Building a Brand for Public Education and K-12 Schools

LEED Platinum Montgomery Middle SchoolWe all know the importance businesses place on "branding." Disney is a classic example. They build their brand by making sure everything they do, say, sell and build reinforces the company's values and goals. By brand, I don't mean a trademark, a logo, or a particular style of design.

A brand is a visible manifestation of a company's identity and values that is visible in everything they do. Even if you never set foot in a Disney theme park, which is unlikely because of the prevalence and strength of their brand, you'll still recognize their brand and its meaning. When budgets get tight, communicating the brand becomes even more important. In a harsh, competitive environment the brand differentiates a company from the rest of the market and can protect and grow revenue, as it ensures the company prospers when better times arrive. 

Public Schools also need to build and protect their brand, especially in times of stress. Many people who live, vote and pay taxes in a District never set foot in a public school. Some are retired. Some don't have children. Some send their children to private schools. They are still stakeholders in the community and their support for Public Education is critical for the ideal of public schools to flourish. One way to build that support is to build a District brand that demonstrates District values to the community.

Here are some ideas to help a District build their brand through the facility planning and design process:

  • 1. A vision for the future is the basis for a recognizable brand.

Develop a long term vision for the future of education in your community, then work to ensure that everything built supports that vision. For example, if sustainable design is a District core value, communicate sustainability through your facilities improvements in ways that can be seen by all stakeholders.

Photovoltaic panels at Montgomery Middle SchoolInstallation of photovoltaic panels, rainwater collection and distribution systems, wind generators, green roofs and bioswales are all sustainable design elements that not only improve the environment and save on operating costs, they also speak to the community about core District values and the fact that students are learning valuable lessons about being responsible members of society.  Celebrate these elements in your designs and let them be seen.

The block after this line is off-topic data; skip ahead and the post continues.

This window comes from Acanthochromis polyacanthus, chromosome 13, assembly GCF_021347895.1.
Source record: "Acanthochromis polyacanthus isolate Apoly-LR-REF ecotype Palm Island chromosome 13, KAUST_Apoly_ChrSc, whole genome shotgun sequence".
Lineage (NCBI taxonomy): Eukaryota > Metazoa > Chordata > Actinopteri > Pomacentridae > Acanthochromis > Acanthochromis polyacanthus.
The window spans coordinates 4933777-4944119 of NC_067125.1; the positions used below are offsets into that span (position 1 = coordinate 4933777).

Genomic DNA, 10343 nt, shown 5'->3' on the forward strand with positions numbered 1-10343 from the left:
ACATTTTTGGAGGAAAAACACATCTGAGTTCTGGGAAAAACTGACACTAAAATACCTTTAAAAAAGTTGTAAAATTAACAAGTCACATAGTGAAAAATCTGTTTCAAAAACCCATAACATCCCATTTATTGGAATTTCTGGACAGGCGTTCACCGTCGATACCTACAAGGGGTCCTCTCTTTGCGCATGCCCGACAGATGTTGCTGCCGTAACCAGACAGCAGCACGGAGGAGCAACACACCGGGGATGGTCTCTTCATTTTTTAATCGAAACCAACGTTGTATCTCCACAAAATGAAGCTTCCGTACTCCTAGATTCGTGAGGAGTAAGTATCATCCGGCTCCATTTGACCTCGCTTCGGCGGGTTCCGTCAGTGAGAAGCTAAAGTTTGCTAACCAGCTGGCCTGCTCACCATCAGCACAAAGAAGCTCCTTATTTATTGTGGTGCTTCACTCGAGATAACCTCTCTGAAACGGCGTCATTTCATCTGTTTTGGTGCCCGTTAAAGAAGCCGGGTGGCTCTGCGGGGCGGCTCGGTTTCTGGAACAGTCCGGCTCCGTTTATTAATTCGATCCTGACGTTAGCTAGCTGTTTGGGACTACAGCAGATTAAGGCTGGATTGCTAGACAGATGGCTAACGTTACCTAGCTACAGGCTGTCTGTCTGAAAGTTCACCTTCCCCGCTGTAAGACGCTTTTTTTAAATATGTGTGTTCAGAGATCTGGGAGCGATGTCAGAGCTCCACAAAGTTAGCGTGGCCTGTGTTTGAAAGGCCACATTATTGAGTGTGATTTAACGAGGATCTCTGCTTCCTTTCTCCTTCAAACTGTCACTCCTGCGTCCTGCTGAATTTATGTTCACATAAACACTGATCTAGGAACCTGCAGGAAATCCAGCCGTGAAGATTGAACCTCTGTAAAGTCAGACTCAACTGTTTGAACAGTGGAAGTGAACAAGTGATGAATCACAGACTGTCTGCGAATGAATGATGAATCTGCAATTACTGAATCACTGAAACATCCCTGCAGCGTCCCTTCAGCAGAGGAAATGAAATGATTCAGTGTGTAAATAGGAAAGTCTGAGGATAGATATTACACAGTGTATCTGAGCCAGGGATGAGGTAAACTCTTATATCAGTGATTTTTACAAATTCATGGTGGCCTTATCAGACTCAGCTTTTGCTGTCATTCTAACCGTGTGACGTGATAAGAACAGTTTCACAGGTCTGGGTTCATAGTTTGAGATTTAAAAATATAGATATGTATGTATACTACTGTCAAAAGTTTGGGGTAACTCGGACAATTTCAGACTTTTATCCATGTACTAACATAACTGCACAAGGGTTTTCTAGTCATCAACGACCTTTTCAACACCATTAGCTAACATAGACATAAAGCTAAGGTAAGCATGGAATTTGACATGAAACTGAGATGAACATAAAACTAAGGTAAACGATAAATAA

• 2. Create "Curb Appeal."

When adding to or renovating an existing school, think about how construction dollars can be used to satisfy priority needs while improving the appearance of the school. A school may need air conditioning. New air conditioning systems may improve student performance and comfort, but will the public who never sets foot in the school see the improvement and connect that improvement with stewardship of tax dollars? At LPA we often recommend putting a percentage of those dollars to work in a way that is visible to the public. One idea might be creating a single point of entry to improve security combined with an attractive entry canopy and signage. We frequently recommend locating new or renovated construction elements on the public side of a project to give the appearance of transformation from the street. This communicates transformation and progress to the public in a way that maximizes the value of every dollar spent.

  • 3. Use Landscape Creatively.

Construction projects at schools typically trigger a need for handicapped access upgrades. Rather than approaching these from a utilitarian standpoint, think about combining them with landscape, lighting and paving upgrades that renew the image of the school from the street. Landscape improvements are an economical way of improving the appearance of a school. They invite people into the school. They say the District cares about the quality of the learning environment, and create a sense that the school is part of the fabric of the overall community.

A truly inclusive process that makes the whole community an active participant in establishing the direction of facilities improvements can be an effective way of communicating and building broad support for the District's vision. Communicate early regarding upcoming District initiatives. If there is community opposition, take it seriously and try to address root concerns. Invite the stakeholders to offer their own solutions so those can be evaluated and discussed. By putting community members in a position where they have to work constructively toward finding solutions, complaints can be defused.  A long term pattern of collaboration can build trust. That reputation will become part of the overall District Brand.

Construction projects at school Districts are about more than "nuts and bolts." They inevitably, are part of the complex web of communications between the District and the community. Use them as opportunities to build the District's brand sentiment and build support for the transformation of public education in your community.

Donald Pender, AIA, REFP has more than 28 years of experience managing large, complex projects and is currently in the role of Principal at California-based LPA Inc. He is a LEED Accredited Professional responsible for the creation of more than 50 K-12 schools.

Photos: These renderings depict Montgomery Middle School in Chula Vista, Calif., the first LEED Platinum K-12 school in the state.